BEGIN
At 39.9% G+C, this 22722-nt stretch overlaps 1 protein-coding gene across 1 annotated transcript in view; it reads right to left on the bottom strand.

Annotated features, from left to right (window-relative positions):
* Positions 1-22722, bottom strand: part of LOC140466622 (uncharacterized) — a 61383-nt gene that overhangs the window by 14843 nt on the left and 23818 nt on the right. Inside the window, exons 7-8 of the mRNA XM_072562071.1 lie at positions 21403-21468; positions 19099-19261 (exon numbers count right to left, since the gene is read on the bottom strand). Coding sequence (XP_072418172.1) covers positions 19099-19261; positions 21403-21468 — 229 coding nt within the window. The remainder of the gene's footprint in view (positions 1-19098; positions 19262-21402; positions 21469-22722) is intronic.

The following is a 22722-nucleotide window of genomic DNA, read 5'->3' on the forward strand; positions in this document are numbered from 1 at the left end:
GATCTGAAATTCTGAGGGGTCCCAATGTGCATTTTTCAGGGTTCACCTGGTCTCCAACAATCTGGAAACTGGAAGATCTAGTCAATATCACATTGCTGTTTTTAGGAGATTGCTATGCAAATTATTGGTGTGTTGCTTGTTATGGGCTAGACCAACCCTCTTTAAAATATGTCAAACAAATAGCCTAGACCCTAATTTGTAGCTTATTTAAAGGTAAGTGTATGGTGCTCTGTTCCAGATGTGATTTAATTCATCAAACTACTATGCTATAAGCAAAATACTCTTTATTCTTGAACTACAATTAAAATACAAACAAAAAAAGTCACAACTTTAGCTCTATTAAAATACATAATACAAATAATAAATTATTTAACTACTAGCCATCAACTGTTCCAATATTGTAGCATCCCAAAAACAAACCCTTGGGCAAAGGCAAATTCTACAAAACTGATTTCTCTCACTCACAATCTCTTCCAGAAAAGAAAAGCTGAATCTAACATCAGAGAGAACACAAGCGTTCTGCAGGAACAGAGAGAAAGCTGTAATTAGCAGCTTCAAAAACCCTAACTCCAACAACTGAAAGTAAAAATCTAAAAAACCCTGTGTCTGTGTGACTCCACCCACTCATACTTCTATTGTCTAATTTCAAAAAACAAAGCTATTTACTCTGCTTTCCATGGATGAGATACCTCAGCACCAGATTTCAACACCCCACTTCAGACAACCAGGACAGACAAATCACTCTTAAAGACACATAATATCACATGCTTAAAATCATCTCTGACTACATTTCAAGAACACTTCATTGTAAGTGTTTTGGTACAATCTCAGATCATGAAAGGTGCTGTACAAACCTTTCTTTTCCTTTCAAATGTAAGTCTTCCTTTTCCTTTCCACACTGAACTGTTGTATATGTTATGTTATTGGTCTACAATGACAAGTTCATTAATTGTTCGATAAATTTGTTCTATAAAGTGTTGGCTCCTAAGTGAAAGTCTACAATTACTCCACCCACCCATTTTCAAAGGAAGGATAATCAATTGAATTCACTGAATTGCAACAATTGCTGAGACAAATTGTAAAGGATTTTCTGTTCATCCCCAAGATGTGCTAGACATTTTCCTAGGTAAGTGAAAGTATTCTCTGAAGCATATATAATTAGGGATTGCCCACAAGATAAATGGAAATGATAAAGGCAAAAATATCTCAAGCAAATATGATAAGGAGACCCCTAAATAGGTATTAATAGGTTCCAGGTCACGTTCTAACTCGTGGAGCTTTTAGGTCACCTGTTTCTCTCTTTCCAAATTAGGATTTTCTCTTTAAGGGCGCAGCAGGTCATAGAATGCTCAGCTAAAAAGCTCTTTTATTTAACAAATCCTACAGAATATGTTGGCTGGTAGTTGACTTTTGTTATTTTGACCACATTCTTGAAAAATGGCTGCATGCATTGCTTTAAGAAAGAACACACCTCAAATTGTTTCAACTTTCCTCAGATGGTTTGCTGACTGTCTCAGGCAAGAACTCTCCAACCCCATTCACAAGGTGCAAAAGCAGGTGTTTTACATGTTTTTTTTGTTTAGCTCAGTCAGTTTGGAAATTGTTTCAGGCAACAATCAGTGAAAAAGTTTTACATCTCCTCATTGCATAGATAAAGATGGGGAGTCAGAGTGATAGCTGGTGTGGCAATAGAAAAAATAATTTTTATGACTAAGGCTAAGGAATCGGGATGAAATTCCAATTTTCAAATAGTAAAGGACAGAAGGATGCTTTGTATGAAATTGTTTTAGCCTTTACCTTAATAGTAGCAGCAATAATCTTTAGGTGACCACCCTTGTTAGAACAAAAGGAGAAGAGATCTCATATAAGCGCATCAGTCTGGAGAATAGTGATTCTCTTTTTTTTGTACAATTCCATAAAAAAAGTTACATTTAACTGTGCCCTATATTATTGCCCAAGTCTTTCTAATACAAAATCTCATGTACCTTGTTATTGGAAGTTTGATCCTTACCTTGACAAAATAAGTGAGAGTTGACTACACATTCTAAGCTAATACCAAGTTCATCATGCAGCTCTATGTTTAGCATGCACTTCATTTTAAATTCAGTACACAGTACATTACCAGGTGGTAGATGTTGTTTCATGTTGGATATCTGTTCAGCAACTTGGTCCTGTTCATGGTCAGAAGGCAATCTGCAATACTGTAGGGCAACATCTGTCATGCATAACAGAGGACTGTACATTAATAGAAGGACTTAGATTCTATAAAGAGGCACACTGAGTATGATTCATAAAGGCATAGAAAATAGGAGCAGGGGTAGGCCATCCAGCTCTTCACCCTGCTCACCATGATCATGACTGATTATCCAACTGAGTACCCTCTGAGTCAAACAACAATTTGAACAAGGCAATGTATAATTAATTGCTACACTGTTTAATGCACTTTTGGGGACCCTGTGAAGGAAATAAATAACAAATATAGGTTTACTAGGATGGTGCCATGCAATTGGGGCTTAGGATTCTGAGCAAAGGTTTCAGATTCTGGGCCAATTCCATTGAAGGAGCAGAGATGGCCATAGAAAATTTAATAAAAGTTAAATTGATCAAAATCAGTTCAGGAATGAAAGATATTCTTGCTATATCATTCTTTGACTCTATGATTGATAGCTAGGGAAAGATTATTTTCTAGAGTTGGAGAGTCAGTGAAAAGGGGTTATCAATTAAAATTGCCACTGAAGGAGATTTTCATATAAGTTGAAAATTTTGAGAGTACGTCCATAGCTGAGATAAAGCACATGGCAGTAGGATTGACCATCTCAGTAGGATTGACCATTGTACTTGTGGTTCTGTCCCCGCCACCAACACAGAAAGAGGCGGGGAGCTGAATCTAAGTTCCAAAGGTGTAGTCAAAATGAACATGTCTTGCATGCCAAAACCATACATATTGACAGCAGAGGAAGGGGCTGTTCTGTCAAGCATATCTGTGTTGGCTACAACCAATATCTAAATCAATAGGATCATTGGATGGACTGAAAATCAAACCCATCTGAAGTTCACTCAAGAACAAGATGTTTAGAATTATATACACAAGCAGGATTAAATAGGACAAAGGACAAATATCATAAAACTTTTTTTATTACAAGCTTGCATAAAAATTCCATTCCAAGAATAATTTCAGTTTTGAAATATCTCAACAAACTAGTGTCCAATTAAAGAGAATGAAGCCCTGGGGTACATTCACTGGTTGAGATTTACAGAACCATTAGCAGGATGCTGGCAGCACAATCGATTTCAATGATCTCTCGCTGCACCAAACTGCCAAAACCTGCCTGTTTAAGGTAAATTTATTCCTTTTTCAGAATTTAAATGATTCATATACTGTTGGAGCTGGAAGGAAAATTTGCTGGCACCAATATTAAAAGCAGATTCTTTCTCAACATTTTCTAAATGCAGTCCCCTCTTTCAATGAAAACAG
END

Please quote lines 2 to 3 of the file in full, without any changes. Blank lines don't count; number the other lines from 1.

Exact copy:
Annotated features, from left to right (window-relative positions):
* Positions 1-22722, bottom strand: part of LOC140466622 (uncharacterized) — a 61383-nt gene that overhangs the window by 14843 nt on the left and 23818 nt on the right. Inside the window, exons 7-8 of the mRNA XM_072562071.1 lie at positions 21403-21468; positions 19099-19261 (exon numbers count right to left, since the gene is read on the bottom strand). Coding sequence (XP_072418172.1) covers positions 19099-19261; positions 21403-21468 — 229 coding nt within the window. The remainder of the gene's footprint in view (positions 1-19098; positions 19262-21402; positions 21469-22722) is intronic.